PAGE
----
NC Wildlife Resources Commission Warns About CWD

Chronic Wasting Disease (CWD) has been discovered in whitetail deer in western Tennessee. This fatal neurological disease does not affect humans or livestock but it can infect deer and other cervids such as elk, moose, and caribou. Obviously, North Carolina does not have a population of moose or caribou but it does have a lot of whitetail deer and a growing population of reintroduced elk.

Below is the advisory from the North Carolina Wildlife Resources Commission along with the rules to for bringing in vension, deer hides, skulls, antlers, and mounts from other states. They also have a YouTube video for instructions on how to prep a carcass for importation if you are a do-it-yourself’er.

RALEIGH, N.C. (Dec. 17, 2018) — With the preliminary detection of Chronic Wasting Disease (CWD) in white-tailed deer in western Tennessee, the N.C. Wildlife Resources Commission reminds deer hunters of a new rule that prohibits the importation of whole deer carcasses and restricts the importation of specific carcass parts from anywhere outside of North Carolina.
The new rule, which was implemented for the 2018-19 deer hunting season, is an effort on the Commission’s part to prevent the spread of CWD into the state. CWD is a transmissible, always fatal, neurological disease that affects deer and other cervids such as elk, moose and reindeer/caribou.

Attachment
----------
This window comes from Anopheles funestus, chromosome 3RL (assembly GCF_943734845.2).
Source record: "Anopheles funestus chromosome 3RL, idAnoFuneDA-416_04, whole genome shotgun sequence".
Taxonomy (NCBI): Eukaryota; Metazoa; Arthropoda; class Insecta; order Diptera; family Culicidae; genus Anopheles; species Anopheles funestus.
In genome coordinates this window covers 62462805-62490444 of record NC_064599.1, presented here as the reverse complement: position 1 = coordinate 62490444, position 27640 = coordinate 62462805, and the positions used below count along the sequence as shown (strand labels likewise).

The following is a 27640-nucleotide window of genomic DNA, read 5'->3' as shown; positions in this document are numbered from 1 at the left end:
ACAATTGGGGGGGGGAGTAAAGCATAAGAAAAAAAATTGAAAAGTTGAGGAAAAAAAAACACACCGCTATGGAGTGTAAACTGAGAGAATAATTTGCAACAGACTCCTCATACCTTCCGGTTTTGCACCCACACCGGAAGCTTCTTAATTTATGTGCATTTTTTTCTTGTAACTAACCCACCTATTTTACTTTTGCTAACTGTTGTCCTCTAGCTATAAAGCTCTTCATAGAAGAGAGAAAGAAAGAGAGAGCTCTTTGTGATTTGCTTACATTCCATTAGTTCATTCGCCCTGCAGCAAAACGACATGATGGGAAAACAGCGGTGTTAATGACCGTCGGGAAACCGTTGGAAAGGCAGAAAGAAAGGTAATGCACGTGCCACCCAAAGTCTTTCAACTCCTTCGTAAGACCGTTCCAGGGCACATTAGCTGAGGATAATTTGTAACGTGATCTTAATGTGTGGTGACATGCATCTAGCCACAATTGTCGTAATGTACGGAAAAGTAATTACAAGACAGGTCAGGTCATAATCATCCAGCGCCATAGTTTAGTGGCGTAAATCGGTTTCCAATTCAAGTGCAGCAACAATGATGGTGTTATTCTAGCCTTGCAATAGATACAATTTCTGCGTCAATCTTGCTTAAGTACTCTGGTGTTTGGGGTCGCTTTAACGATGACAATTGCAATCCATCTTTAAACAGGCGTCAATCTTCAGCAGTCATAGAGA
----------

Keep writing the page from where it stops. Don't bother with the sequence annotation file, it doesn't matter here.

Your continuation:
The rule states that anyone transporting cervid carcass parts into North Carolina must follow processing and packaging regulations, which only allow the importation of:
  • Meat that has been boned out such that no pieces or fragments of bone remain;
  • Caped hides with no part of the skull or spinal column attached;
  • Antlers, antlers attached to cleaned skull plates, or cleaned skulls free from meat, or brain tissue;
  • Cleaned lower jawbone(s) with teeth or cleaned teeth; or
  • Finished taxidermy products and tanned hides.
Additionally, all carcass part(s) or container of cervid meat or carcass parts must be labeled or identified with the:
  • Name and address of individual importing carcass parts;
  • State, Canadian province, or foreign country of origin;
  • Date the cervid was killed; and
  • Hunter’s license number, permit number, or equivalent identification from the state, Canadian province, or foreign country of origin.
These new restrictions aim to prevent the infectious agent of CWD from contaminating new environments by way of disposal of carcass tissues, particularly those of the brain and spine, as CWD contaminants can persist in the soil for years.
On Friday, officials with the Tennessee Wildlife Resources Agency (TWRA) announced they were enacting their Chronic Wasting Disease Response Plan, following the preliminary positive detections of CWD in white-tailed deer in Hardeman and Fayette counties, which border the Mississippi state line. TWRA biologists are testing additional deer and are trying to contact the hunters who harvested the infected deer.